HTML and CSS Reference
After completing this chapter on SVG, you'll be ready to build your own SVG applications,
use SVG inside HTML documents, and take advantage of SVG's CSS support. To get star-
ted, let's review the pros and cons of vectors.
7.1. How bitmap and vector graphics compare
Resizable files such as SVG use vectors (mathematical equations that create shapes) in-
stead of bitmaps (arrays of image data), letting you change the height and width of an im-
age without degrading its quality. Although vector graphics may seem like a replacement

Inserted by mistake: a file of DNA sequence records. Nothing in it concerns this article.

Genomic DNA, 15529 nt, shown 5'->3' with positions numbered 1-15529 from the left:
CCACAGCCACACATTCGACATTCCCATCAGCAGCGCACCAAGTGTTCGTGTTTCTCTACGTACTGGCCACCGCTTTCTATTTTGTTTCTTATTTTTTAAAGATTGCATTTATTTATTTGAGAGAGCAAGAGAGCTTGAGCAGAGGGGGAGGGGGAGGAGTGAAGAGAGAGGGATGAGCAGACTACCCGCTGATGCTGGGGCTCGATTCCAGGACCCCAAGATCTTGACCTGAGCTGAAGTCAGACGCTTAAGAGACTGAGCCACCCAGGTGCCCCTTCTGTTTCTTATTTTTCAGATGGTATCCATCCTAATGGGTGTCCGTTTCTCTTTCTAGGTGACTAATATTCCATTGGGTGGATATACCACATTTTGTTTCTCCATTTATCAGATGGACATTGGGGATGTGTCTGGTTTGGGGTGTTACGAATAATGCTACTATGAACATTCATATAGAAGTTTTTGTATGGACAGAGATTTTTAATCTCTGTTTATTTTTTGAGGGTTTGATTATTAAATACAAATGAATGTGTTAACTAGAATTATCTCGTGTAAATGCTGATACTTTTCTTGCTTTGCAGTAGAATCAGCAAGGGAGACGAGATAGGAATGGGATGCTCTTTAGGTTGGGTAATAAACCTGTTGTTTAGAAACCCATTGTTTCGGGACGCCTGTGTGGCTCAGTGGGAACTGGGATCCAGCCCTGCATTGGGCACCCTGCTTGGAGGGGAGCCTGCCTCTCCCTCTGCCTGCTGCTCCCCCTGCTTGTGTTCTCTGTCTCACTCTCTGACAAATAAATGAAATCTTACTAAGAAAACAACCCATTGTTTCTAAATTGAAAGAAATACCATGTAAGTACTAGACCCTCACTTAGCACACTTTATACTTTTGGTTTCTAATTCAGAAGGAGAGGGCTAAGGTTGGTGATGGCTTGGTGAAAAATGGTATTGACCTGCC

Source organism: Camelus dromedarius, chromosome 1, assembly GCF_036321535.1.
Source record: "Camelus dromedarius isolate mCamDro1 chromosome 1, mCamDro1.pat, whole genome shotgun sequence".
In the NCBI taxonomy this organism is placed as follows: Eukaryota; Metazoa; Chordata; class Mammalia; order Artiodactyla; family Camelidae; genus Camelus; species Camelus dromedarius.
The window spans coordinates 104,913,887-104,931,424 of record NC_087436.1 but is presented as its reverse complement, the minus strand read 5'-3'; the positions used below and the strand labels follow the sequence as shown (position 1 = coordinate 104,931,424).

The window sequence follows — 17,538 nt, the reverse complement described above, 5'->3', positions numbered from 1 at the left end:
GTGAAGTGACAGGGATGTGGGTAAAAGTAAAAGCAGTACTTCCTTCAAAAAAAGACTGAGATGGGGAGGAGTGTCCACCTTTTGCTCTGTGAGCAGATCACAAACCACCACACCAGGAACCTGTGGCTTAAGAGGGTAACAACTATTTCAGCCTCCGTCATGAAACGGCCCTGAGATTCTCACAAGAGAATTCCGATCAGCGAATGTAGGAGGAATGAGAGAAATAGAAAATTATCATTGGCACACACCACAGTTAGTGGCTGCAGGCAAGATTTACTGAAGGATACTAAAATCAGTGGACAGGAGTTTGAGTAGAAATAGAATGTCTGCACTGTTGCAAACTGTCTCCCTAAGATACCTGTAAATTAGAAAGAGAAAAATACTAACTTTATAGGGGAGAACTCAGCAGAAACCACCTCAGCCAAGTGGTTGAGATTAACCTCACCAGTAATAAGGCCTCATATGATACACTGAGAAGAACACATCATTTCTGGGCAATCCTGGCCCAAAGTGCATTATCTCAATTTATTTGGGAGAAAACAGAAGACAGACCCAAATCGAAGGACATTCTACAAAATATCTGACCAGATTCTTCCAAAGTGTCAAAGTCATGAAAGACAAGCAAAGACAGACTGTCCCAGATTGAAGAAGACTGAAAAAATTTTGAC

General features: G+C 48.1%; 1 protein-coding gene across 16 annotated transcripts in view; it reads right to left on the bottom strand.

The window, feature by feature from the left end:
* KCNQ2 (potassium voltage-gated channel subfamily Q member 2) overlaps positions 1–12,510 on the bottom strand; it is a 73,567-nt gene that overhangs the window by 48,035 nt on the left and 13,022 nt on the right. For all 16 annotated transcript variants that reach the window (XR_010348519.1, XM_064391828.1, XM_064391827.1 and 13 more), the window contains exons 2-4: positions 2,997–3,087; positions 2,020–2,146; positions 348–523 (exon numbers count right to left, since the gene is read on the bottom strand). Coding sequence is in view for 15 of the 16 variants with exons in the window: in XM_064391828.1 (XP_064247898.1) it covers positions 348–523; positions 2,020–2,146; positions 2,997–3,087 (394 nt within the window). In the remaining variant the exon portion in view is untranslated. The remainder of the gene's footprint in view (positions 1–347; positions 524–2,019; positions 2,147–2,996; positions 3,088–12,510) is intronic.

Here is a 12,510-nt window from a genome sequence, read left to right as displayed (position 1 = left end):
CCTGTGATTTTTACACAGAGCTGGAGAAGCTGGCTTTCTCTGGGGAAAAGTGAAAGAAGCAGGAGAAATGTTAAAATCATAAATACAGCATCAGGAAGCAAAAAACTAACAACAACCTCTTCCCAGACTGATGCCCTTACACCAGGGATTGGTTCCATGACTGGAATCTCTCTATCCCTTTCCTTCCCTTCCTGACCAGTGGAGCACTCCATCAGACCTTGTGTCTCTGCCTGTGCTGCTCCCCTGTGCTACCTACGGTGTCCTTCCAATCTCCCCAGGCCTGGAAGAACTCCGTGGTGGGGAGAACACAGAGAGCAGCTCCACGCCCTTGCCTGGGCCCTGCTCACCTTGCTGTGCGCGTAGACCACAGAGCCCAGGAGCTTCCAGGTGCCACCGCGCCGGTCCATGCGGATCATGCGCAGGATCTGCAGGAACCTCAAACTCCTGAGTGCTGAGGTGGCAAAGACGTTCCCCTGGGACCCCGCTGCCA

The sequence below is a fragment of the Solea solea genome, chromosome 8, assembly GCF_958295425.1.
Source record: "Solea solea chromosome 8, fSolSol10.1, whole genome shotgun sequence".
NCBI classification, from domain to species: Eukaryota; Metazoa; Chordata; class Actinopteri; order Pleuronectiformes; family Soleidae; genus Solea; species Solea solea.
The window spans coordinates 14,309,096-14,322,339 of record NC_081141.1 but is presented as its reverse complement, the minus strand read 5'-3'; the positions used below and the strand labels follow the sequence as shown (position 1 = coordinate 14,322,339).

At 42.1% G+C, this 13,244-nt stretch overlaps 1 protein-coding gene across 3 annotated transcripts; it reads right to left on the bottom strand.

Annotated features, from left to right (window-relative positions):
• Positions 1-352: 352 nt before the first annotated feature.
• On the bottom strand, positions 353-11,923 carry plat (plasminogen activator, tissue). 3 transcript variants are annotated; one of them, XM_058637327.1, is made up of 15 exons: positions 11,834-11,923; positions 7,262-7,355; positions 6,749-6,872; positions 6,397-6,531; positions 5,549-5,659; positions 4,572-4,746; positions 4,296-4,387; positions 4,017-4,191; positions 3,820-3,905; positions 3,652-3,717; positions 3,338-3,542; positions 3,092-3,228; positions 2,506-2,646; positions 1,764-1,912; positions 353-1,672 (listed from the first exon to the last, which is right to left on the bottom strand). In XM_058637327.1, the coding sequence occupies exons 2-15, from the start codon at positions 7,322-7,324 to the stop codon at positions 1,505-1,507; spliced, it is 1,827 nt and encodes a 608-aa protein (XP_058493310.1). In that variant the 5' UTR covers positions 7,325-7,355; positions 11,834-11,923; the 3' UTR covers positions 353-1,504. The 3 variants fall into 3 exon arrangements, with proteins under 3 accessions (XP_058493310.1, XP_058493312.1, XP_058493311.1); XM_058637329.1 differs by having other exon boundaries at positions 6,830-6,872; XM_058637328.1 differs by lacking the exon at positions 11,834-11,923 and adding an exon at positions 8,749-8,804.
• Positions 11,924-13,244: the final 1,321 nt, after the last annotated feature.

for all graphics, they bring with them several issues. If you're familiar with the differences
between bitmaps and vectors, this section might be a review for you; if you'd like, glance
Table 7.1. Major differences between bitmap and vector (SVG). Note that neither has a clear advantage.
.gif, .jpg, .png
.svg, .ai, .eps
Created in programs like
When you enlarge images
Mainly used for
As the dominant form of computer graphics on the web, bitmap has been ruling with .gif,
.jpg, and .png formats. Opening a bitmap in a text editor reveals data for every pixel in an
image. Because a fixed number of pixels are individually declared, bitmaps suffer from im-
age deterioration when you increase the size. When it comes to resizing, SVG has a clear
advantage because it doesn't pixelate images when you enlarge them (see figure 7.1 ).